The Constitutional Principle: Separation of Church and State
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Representative Thomas Tucker on Church and State

Thomas Tucker of South Carolina made a revealing statement about his beliefs concerning church/state separation toward the end of the first session of the first Congress to meet under the Constitution. Mr. Tucker's comments were occasioned by a proposal from Representative Boudinot of New Jersey to ask the President to proclaim a day of thanksgiving in honor of Congress' completion of its first session. The following is taken from the Annals of Congress, Vol I, 1789, pp. 914-15 (entry for Friday, September 25).
Research and writing by Jim Allison


MR. BOUDINOT, a Representative from the State of New Jersey said he could not think of letting the session pass over without offering an opportunity to all citizens of the United States of joining with one voice, in returning to Almighty God their sincere thanks for the many blessings he had poured down upon them. With that view, therefore, he would move the following resolution:

RESOLVED, That a joint committee of both Houses be directed to wait upon the President of the United States, to request that he would recommend to the people of the United States a day of public thanksgiving and prayer, to be observed by acknowledging, with grateful hearts, that many signal favors of almighty God, especially by affording them the opportunity peaceably to establish a Constitution of government for their safety and happiness.

MR. BURKE, a Representative from South Carolina said he did not like this mimicking of European customs, where they make a mere mockery of thanksgivings. Two parties at war frequently sung TE DEUM for the same event though for one it was a victory, and to the other a defeat.

MR. TUCKER, a Representative from the State of South Carolina, thought the House had no business to interfere in a matter which did not concern them. Why should the president direct the people to do what, perhaps, they have no mind to do? They may not be inclined to return thanks for a constitution until they have experienced that it promotes their safety and happiness. We do not yet know but they may have reason to be dissatisfied with the effects it has already produced; but whether this be so or not, it is a business with which Congress have nothing to do, it is a religious matter, and, as such is proscribed to us [emphasis ours]. If a day of thanksgiving must take place, let it be done by the authority of the several states; they know best what reason their constituents have to be with the establishment of this Constitution.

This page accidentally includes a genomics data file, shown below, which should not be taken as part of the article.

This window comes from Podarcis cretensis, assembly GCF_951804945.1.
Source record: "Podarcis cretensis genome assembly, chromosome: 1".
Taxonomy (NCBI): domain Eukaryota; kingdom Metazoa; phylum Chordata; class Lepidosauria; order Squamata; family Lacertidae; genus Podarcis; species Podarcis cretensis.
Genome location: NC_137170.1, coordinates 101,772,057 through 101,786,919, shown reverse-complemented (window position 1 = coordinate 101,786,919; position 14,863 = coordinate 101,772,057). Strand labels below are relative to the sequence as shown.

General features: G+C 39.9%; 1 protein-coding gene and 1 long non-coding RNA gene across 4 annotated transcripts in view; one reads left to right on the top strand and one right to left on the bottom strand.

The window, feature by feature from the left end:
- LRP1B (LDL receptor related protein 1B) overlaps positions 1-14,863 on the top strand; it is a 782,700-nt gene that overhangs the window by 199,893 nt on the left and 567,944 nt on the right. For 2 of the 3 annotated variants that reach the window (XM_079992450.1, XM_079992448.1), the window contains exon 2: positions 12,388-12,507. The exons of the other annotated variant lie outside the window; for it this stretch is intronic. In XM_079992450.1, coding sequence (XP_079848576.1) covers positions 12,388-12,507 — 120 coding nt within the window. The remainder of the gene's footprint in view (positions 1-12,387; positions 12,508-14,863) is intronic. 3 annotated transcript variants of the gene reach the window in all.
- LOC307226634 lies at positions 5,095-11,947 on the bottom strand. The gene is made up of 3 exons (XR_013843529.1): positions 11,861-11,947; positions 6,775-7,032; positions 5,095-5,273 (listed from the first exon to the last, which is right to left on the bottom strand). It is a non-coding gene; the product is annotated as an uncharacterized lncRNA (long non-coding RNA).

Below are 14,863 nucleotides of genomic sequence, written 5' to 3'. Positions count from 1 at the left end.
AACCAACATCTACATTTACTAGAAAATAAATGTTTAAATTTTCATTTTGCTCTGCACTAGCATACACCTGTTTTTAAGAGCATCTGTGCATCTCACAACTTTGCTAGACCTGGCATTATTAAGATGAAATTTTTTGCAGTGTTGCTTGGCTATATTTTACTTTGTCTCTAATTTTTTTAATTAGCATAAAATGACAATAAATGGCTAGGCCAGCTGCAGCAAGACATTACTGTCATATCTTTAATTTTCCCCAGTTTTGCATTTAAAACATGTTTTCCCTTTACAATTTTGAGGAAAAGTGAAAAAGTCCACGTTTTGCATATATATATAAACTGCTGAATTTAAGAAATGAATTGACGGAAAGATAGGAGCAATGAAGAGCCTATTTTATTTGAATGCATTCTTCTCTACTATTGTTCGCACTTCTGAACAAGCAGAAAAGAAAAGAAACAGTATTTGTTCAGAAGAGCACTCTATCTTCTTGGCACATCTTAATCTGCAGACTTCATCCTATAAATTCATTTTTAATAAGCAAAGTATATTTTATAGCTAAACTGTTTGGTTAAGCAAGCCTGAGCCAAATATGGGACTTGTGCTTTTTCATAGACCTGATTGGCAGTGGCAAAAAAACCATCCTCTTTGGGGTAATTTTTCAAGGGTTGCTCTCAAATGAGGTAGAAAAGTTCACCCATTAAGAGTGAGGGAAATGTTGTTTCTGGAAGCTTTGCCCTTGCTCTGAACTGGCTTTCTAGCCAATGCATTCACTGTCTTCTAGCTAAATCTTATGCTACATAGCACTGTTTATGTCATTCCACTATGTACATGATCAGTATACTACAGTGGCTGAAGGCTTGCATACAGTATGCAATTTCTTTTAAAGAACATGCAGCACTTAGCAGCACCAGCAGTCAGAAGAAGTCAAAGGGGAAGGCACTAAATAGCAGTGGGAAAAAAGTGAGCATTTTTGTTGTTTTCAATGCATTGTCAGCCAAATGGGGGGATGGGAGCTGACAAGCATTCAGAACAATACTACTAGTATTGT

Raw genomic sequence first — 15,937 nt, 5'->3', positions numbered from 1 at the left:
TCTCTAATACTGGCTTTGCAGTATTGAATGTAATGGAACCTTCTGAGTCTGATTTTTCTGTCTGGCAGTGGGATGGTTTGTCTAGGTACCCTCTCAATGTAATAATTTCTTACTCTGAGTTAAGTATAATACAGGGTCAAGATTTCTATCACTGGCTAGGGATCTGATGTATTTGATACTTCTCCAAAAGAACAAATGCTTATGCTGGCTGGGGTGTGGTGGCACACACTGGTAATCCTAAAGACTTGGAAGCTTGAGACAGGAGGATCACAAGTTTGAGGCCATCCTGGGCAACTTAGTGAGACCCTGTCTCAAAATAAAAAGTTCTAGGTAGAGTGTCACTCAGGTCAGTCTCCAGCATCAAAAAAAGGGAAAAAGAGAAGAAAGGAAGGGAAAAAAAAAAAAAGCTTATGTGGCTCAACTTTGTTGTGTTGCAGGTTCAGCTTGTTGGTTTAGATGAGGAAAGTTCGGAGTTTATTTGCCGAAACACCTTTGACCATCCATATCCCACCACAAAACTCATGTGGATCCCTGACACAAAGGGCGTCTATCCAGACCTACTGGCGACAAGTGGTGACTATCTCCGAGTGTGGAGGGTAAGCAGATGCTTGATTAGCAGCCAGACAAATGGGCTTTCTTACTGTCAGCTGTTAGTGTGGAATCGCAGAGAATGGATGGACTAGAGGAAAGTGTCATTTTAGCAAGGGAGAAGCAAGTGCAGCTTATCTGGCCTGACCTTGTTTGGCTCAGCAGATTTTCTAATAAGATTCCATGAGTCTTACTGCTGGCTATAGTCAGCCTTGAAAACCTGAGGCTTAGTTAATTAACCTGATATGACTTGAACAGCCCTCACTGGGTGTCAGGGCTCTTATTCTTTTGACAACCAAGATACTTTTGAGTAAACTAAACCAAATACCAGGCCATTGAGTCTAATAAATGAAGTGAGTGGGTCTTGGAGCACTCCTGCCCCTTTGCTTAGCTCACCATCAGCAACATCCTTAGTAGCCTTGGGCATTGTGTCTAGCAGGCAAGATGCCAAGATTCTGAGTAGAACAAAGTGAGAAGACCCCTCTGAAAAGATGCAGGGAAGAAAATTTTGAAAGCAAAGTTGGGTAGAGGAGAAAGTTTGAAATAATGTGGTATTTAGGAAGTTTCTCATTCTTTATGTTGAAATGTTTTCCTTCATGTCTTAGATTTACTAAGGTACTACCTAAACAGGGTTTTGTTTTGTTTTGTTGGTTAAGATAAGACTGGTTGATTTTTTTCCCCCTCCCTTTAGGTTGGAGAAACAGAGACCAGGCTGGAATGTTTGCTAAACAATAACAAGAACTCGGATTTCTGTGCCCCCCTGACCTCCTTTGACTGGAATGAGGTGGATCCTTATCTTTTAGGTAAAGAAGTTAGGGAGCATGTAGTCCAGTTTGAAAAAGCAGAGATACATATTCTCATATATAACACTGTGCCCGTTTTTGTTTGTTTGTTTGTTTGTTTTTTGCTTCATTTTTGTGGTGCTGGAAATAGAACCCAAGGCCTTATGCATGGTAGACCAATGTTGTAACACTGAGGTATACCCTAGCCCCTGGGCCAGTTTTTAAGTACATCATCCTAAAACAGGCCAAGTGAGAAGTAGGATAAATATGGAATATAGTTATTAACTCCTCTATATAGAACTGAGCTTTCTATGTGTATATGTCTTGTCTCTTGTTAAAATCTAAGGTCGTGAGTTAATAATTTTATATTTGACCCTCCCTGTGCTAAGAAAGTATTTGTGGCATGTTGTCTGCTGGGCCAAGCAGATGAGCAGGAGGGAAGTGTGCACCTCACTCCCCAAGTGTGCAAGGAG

MR. SHERMAN justified the practice of thanksgiving, on any signal event, not only as a laudable one in itself, but as warranted by a number of precedents in HOLY WRIT: for instance the solemn thanksgivings and rejoicings which took place in the time of Solomon, after the building of the temple, was a case in point. This example he thought, worthy of Christian imitation on the present occasion; and he would agree with the gentleman who moved the resolution.

Mr. BOUDINOT quoted further precedents from the practice of the late Congress; and hoped the motion would meet a ready acquiescence. The question was not put on the resolution, and was carried in the affirmative: and Messers. Boudinot, Sherman, and Sylvester, were appointed a committee on the part of the House.

(Source of information: "The Debates and Proceedings in the Congress of the United States" Annals of Congress) September 25, 1789, Vol. I, Joseph Gales, published by Gales and Seaton, Washington, 1834, pp 914-15)

At the time of Tucker's comments, the amendments to the Constitution, with its religious clauses, had been passed and were ready to be sent to the states for debate and ratification or rejection. The religion clauses would not become a part of the laws of this nation for another two years. Even though he lost the vote that day, Tucker was reminding his fellow Representatives that they were prohibited by the unamended Constitution from involvement with matters concerning religion. Tucker's acknowledgment of the principle of separation of church and state in September 1789 in the First Federal Congress is a part of the official record of that Congress.

No mention was made of what the vote count was for and against the proclamation; however, the vote on the very next issue discussed was recorded and shows that at least 50 members were present. It is interesting that no tally is shown for the Thanksgiving issue. Only a simple majority was needed, so we have no idea how many voted, who voted or how.

The events of Friday, September 25, 1789 reveal several things: No power or authority was given Congress to involve itself in religious matters by the unamended constitution, as pointed out by Tucker and not refuted by any member on record. The religious clauses of the future Bill of Rights were not creating any new religious liberty protections, but were reinforcing that which had been created with the unamended Constitution. Finally, politicians, then as now, were more than willing to do as they pleased, rather than as they should - by following the rules.

Tucker lost the day, and Congress did pass a resolution asking that Washington issue such a proclamation, but that doesn't change the fact that Tucker was correct when he said, "But whether this be so or not, it is a business with which Congress have nothing to do, it is a religious matter, and, as such is proscribed to us." [emphasis ours].

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